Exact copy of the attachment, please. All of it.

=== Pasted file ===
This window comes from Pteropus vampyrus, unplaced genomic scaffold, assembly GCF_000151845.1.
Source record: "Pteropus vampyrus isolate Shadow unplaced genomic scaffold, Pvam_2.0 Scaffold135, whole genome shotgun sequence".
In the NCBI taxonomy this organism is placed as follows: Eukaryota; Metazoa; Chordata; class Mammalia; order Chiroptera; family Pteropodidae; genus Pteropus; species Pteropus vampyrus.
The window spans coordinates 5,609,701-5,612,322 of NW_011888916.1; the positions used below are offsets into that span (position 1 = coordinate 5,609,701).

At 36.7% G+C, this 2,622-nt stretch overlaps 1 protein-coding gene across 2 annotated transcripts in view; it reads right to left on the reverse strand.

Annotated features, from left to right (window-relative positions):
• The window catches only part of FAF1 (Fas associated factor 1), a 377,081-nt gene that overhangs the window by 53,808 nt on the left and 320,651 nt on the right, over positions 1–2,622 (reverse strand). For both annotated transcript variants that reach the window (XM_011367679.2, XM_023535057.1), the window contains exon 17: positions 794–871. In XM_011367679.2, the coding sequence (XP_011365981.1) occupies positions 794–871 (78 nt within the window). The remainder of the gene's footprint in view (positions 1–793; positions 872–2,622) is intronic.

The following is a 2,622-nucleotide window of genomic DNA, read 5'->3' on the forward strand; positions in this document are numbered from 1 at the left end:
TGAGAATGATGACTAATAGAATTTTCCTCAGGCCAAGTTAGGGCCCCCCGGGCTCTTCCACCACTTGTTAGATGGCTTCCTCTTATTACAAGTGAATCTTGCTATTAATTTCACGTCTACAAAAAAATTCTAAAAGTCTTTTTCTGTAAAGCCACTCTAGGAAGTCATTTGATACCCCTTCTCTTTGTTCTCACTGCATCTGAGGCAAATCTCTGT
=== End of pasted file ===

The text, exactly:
This window comes from Pteropus vampyrus, unplaced genomic scaffold, assembly GCF_000151845.1.
Source record: "Pteropus vampyrus isolate Shadow unplaced genomic scaffold, Pvam_2.0 Scaffold135, whole genome shotgun sequence".
In the NCBI taxonomy this organism is placed as follows: Eukaryota; Metazoa; Chordata; class Mammalia; order Chiroptera; family Pteropodidae; genus Pteropus; species Pteropus vampyrus.
The window spans coordinates 5,609,701-5,612,322 of NW_011888916.1; the positions used below are offsets into that span (position 1 = coordinate 5,609,701).

At 36.7% G+C, this 2,622-nt stretch overlaps 1 protein-coding gene across 2 annotated transcripts in view; it reads right to left on the reverse strand.

Annotated features, from left to right (window-relative positions):
• The window catches only part of FAF1 (Fas associated factor 1), a 377,081-nt gene that overhangs the window by 53,808 nt on the left and 320,651 nt on the right, over positions 1–2,622 (reverse strand). For both annotated transcript variants that reach the window (XM_011367679.2, XM_023535057.1), the window contains exon 17: positions 794–871. In XM_011367679.2, the coding sequence (XP_011365981.1) occupies positions 794–871 (78 nt within the window). The remainder of the gene's footprint in view (positions 1–793; positions 872–2,622) is intronic.

The following is a 2,622-nucleotide window of genomic DNA, read 5'->3' on the forward strand; positions in this document are numbered from 1 at the left end:
TGAGAATGATGACTAATAGAATTTTCCTCAGGCCAAGTTAGGGCCCCCCGGGCTCTTCCACCACTTGTTAGATGGCTTCCTCTTATTACAAGTGAATCTTGCTATTAATTTCACGTCTACAAAAAAATTCTAAAAGTCTTTTTCTGTAAAGCCACTCTAGGAAGTCATTTGATACCCCTTCTCTTTGTTCTCACTGCATCTGAGGCAAATCTCTGT